For a man happily married with a young child, witty English singer-songwriter Nick Lowe delivers a persuasive line in hurt, heartache, loneliness and sometimes a touch of score-settling spite.
The affable Lowe with his longtime road band understandably favoured his latest album The Old Magic (jokingly anticipating an "oh no" factor from an audience wanting the old songs) but he dropped in familiar songs reworked, among them his onetime pop hit Cruel to be Kind, Gene McDaniel's early 60s Tower of Strength (its theme a counterpoint to his own willfully misogynistic I Trained Her to Love Me), a gorgeously worldweary What's So Funny'Bout Peace Love and Understanding and I Knew the Bride When She Used to Rock and Roll.
In the latter - as on the reconfigured older songs Heart and Raging Eyes - you could hear the influence of Buddy Holly, but throughout Lowe's music was a winning hybrid of country, soul, rockabilly/rock'n'roll and classic balladry delivered unadorned - no lighting display or theatrics, just a man and his fine music - which threw the spotlight on his deftly crafted lyrics.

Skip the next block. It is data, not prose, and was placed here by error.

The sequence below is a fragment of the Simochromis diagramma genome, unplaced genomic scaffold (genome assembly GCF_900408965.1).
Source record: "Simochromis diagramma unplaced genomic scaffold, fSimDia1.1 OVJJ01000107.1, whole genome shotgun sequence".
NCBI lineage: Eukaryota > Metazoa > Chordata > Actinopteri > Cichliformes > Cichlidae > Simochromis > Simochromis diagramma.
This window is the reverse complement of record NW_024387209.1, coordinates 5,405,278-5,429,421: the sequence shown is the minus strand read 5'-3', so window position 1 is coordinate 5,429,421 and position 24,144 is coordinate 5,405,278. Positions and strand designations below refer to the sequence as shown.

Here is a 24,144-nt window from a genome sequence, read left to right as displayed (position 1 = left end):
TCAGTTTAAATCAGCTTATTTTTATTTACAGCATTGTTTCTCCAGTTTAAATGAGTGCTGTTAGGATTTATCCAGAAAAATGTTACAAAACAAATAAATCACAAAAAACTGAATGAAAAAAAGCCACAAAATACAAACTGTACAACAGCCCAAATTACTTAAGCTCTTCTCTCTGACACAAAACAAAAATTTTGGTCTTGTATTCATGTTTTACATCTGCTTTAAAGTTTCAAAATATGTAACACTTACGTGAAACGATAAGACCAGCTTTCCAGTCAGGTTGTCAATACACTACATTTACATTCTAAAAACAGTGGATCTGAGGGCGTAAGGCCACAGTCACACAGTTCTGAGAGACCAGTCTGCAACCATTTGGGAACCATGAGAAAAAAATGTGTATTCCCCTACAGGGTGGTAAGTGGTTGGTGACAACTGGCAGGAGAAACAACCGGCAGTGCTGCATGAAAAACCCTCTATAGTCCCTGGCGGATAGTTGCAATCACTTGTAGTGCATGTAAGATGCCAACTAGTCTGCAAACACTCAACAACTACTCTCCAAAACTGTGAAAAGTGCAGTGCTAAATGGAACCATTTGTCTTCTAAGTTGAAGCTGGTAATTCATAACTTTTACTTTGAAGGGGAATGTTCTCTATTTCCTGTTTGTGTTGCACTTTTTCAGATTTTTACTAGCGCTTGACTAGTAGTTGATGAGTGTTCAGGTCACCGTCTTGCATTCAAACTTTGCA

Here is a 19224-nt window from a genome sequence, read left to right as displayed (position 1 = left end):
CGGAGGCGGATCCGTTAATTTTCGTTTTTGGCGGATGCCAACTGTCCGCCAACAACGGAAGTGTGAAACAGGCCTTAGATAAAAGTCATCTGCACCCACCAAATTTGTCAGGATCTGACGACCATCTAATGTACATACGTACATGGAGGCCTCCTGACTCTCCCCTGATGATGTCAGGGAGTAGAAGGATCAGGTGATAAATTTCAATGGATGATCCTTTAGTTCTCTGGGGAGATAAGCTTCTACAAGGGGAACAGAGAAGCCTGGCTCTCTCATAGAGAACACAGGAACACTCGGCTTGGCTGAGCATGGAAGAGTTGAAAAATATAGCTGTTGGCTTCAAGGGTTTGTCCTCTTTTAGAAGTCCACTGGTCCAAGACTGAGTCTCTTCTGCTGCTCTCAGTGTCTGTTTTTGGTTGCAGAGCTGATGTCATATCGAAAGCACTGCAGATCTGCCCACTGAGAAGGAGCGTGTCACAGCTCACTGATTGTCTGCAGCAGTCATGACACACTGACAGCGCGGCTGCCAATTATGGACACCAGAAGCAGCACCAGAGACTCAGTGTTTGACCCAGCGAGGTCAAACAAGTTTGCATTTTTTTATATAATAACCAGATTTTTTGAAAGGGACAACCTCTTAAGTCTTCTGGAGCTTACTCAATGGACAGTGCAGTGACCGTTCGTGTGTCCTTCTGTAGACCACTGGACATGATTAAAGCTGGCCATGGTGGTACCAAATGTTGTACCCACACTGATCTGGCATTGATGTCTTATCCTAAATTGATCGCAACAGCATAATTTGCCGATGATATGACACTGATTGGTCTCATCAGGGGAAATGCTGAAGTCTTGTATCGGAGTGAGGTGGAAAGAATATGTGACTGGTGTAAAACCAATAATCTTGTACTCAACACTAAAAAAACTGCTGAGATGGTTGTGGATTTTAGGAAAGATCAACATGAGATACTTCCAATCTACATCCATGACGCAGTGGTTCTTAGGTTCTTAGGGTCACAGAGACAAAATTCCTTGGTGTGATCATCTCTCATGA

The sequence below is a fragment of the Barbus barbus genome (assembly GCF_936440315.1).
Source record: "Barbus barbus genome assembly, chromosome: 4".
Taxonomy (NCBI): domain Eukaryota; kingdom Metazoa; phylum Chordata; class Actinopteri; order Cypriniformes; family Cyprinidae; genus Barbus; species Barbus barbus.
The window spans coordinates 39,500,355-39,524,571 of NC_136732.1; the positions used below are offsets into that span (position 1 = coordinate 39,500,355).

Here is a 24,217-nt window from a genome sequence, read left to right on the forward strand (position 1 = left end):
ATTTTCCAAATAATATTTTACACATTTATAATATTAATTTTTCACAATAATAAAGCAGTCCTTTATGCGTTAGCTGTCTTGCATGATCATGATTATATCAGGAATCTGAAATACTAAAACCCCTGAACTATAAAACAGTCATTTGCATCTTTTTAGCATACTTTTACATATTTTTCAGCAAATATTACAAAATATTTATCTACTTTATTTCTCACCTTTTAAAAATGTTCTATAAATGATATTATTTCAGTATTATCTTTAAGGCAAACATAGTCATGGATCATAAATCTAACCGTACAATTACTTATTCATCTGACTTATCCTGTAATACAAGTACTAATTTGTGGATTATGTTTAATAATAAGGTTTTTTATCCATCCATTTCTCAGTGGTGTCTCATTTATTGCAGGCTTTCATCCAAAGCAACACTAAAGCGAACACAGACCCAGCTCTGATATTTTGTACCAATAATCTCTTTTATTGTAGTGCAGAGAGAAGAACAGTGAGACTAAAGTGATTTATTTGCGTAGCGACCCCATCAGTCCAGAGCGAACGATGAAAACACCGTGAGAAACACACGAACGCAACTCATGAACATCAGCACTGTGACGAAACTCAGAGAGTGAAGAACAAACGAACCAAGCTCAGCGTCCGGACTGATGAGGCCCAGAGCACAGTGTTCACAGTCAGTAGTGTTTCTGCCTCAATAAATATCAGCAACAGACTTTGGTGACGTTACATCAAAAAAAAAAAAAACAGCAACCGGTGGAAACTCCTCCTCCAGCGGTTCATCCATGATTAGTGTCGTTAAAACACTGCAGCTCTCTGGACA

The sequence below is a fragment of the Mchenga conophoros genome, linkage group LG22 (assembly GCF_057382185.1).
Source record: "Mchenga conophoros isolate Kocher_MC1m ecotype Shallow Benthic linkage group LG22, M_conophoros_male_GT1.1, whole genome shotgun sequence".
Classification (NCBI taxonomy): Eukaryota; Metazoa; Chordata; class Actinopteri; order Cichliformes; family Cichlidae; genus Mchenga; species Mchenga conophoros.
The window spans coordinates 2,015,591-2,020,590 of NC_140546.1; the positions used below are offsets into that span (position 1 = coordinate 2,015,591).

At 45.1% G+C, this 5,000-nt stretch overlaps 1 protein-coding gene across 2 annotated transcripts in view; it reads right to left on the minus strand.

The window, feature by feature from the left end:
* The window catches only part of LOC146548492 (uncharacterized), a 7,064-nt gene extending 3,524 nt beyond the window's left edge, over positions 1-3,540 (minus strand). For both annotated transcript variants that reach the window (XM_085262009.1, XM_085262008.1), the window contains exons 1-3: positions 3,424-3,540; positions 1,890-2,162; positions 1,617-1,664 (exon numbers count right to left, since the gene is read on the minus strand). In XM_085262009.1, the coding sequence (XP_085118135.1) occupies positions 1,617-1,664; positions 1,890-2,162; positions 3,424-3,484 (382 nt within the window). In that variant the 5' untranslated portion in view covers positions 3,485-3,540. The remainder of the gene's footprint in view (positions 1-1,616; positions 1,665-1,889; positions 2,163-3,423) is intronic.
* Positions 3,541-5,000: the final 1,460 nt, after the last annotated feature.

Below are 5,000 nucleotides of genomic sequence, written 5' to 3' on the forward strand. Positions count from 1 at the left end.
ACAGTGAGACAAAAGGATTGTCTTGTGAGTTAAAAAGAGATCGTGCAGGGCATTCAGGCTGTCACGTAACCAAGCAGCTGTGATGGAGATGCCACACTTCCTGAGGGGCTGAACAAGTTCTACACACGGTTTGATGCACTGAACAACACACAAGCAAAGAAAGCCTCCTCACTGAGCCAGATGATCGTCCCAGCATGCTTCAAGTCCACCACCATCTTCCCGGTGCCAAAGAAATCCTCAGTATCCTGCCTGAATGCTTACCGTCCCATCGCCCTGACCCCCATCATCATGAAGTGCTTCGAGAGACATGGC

Songs like the man-alone narratives of I Read a Lot and House for Sale (with the twist, "I'm leaving like I just got out of jail"), Has She Got Friend? and the quasi-autobiographical tale of an embittered performer in What Lack of Love Has Done threw attention on their engrossing, often heart-stopping or wry-smile, lyrical details.
Bookending the show were solo spots, his insightful Stoplight Roses and a slow and deep treatment of Elvis Costello's Alison.
And between times, to a mature and appreciative audience seated on the most uncomfortable chairs since schoolroom days, 63-year old Lowe and his tasteful band delivered 90 minutes of the "quality entertainment" he'd jokingly promised.
Timeless music too, we might add.
What: Nick Lowe
Where: Powerstation, Auckland
When: Saturday, March 31